Law.com reports that Supreme Court Votes to Allow Citation to Unpublished Opinions in Federal Courts
The Supreme Court on Wednesday adopted a historic rule change that will allow lawyers to cite so-called unpublished opinions in federal courts starting next year. The new rule takes effect unless Congress countermands it before Dec. 1. . .
Under the new rule, circuits will still be able to give varying precedential weight to unpublished opinions, but they can no longer keep lawyers from citing them — in the same way lawyers cite rulings from other circuits or other authorities, such as law review articles.
Last week, I had the opportunity to meet with Barry and Jo from Court Data Technologies. They introduced me to their new CourtTracker service and I must say that I was impressed.
Basically, CourtTracker takes CCAP case data (Wisconsin circuit courts) and allows you to search it in powerful ways not available via CCAP. It’s like CCAP on steroids.
You can search cases by specific statute(s), prosecutor(s), and/or judge(s). If I were a criminal defense attorney, I think that it would be very helpful to quickly see see the history of how certain judges and prosecutors have treated similar cases in plea arrangements and sentencing.
A screen shot of a sample search appears below. Note that I had to cut out some of the sentencing information to make the screen shot legible here.
It seems that there are also two additional enhancements to CourtTracker which are still in development. The first is an individualized calendar of your court dates. The second is a disposition report feature which gives you a quick statistical analysis of end results of cases with similar facts.
Overall, I think that this is a very powerful tool. I did have a couple of suggestions that I mentioned to Barry and Jo, however. The search screen doesn’t seem terribly intuitive to me. It requires that the user know to change tabs at the top to view search results. Apparently, it was designed this way to promote versatility results navigation. I don’t know – I still like the comfort of a search button.
Barry and Jo also shared with me that there are a couple of quirks with the CCAP data that could affect results. Although this was noted on a separate help screen, I suggested that it might be helpful to display it somewhere on the search results page. But these are very small hiccups in what is an otherwise great product.
CourtTracker is available by annual subscription to firms. Prices vary by number of attorney per firm. Court Data Tech staff also do customized research for those who do not subscribe to CourtTracker.
Here’s a funny one from the Smoking Gun: Judging By His Handwriting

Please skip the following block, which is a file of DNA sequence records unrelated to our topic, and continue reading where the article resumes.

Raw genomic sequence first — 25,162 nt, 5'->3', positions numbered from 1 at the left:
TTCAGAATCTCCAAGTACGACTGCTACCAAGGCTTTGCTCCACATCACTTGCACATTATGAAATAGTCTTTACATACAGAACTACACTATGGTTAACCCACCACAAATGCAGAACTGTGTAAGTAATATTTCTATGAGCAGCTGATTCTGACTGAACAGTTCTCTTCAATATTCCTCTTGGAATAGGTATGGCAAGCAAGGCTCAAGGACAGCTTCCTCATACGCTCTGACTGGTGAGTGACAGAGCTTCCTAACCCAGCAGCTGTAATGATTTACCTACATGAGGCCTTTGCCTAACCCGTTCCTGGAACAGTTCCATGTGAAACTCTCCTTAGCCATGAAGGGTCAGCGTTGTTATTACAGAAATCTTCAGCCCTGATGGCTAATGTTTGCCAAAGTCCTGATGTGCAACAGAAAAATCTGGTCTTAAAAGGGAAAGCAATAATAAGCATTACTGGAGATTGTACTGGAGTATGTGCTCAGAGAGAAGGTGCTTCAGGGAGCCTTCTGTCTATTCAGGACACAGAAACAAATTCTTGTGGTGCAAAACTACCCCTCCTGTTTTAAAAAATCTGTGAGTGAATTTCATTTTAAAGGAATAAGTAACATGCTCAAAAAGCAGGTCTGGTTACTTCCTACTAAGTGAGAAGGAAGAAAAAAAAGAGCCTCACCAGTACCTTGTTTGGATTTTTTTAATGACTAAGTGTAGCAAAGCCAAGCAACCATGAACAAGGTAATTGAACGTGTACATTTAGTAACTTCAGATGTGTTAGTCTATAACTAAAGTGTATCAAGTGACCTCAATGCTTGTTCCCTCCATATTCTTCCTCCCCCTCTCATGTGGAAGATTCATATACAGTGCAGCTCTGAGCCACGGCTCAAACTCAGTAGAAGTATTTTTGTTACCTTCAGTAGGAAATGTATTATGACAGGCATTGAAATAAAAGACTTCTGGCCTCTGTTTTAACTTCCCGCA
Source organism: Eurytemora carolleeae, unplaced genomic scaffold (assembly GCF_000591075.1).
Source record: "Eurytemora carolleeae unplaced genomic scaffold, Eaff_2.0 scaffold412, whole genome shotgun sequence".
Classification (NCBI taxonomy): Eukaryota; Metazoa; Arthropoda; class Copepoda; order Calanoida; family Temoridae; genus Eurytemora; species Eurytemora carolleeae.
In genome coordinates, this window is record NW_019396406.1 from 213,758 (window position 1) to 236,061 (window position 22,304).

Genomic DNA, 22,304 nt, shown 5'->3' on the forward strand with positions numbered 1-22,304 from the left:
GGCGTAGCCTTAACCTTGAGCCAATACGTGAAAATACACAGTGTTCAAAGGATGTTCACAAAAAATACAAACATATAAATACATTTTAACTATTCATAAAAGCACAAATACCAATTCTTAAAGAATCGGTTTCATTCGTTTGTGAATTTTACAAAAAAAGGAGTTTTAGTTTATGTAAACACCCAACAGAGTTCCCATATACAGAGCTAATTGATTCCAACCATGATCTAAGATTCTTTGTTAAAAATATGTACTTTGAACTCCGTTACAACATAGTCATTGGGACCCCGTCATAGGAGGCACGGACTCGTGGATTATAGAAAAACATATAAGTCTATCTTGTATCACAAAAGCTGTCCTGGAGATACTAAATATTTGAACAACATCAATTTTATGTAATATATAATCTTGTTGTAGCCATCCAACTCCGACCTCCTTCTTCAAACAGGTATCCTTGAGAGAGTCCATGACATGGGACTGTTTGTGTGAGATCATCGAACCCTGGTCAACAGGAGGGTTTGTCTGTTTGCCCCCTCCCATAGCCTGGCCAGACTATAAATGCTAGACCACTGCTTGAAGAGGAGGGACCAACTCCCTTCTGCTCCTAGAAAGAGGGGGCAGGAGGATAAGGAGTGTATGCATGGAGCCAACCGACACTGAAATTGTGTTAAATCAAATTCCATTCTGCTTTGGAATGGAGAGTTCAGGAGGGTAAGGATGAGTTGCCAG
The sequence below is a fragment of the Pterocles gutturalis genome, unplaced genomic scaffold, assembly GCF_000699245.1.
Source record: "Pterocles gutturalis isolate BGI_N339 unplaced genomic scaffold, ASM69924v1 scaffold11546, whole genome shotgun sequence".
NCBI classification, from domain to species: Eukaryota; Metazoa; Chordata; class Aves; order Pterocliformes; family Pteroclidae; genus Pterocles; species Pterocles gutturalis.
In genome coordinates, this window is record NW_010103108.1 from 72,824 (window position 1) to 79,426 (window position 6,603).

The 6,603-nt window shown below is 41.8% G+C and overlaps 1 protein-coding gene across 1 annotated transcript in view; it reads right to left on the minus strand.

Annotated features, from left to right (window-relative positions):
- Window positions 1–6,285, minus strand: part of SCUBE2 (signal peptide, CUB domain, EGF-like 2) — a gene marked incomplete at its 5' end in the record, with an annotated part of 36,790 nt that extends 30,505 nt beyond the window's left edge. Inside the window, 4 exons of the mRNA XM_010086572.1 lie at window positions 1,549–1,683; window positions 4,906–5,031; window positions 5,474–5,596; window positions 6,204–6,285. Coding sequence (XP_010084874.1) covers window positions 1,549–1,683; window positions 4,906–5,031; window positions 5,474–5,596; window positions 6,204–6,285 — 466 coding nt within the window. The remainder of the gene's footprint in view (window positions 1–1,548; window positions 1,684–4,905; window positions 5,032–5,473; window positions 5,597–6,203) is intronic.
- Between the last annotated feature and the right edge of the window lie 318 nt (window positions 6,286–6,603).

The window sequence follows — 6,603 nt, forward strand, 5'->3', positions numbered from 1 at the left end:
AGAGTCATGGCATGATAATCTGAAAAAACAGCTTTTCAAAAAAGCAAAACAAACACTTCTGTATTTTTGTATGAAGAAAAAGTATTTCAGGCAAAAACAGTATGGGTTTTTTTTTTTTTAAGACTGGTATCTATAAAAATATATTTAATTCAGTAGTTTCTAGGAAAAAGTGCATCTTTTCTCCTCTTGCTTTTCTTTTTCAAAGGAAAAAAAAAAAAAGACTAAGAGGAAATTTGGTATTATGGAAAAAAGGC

MARCH 14–It seems that there is a serious penmanship problem with lawyers filing documents in Mississippi’s Eighth Circuit Court. So much so that the presiding judge there issued the below order warning attorneys that the court clerk would now reject pleadings and motions containing illegible signatures. The judicial order, filed February 3, will be enforced by clerks in four Mississippi counties: Leake, Neshoba, Newton, and Scott.
Now here’s the funny part: We defy you to make out the signature of the judge who issued the handwriting order.
A copy of the opinion appears at the Smoking Gun.
Source: Law Librarian Blog
PACER is now offering free access to opinions in federal district courts using CM/ECF version 2.4 or higher. CM/ECF is the Federal Judiciary’s Case Management/Electronic Case Files System.
This applies to the Eastern District of Wisconsin which uses CM/ECF Version 2.5. The Western District of Wisconsin, however, apparently does not use the CM/ECF system.
The opinions are available under the “Reports” menu in PACER. You may also access opinions via existing reports and queries, such as the docket report. You will not be billed for accessing the written opinion document itself, but will be billed for the report or query used to identify the document.
Note that PACER only provides free access to opinions filed after the court is actively using version 2.4. Earlier opinions may be subject to fees.
An interesting article on courtroom technology appears in Law.com’s Small Firm Business. The author describes various technologies being used in the courtroom today and the benefits of a paperless presentation.
Source: Legal Technology Blog
The Smoking Gun reports that “in what is surely a first for the federal judiciary, a Texas bankruptcy judge has quoted from the Adam Sandler film canon in a recent opinion. Dismissing a motion due to ‘incomprehensibility,’ Judge Leif Clark cited a scene from ‘Billy Madison,’ Sandler’s 1995 comedy, in a footnote to a February 21 court order.”
“Mr. Madison, what you’ve just said is one of the most insanely idiotic things I have ever heard. At no point in your rambling, incoherent response was there anything that could even be considered a rational thought. Everyone in this room is now dumber for having listened to it. I award you no points, and may God have mercy on your soul.”
Ouch. See a complete copy of the Order Denying Motion for Incomprehensibility at The Smoking Gun.
The Winter 2006 edition of The Third Branch is now available. The Third Branch is a quarterly publication providing news of interest to the Wisconsin Court System.
– Evaluation of caseload statistics
– Update on judicial compensation
– Opening of new Dane County Courthouse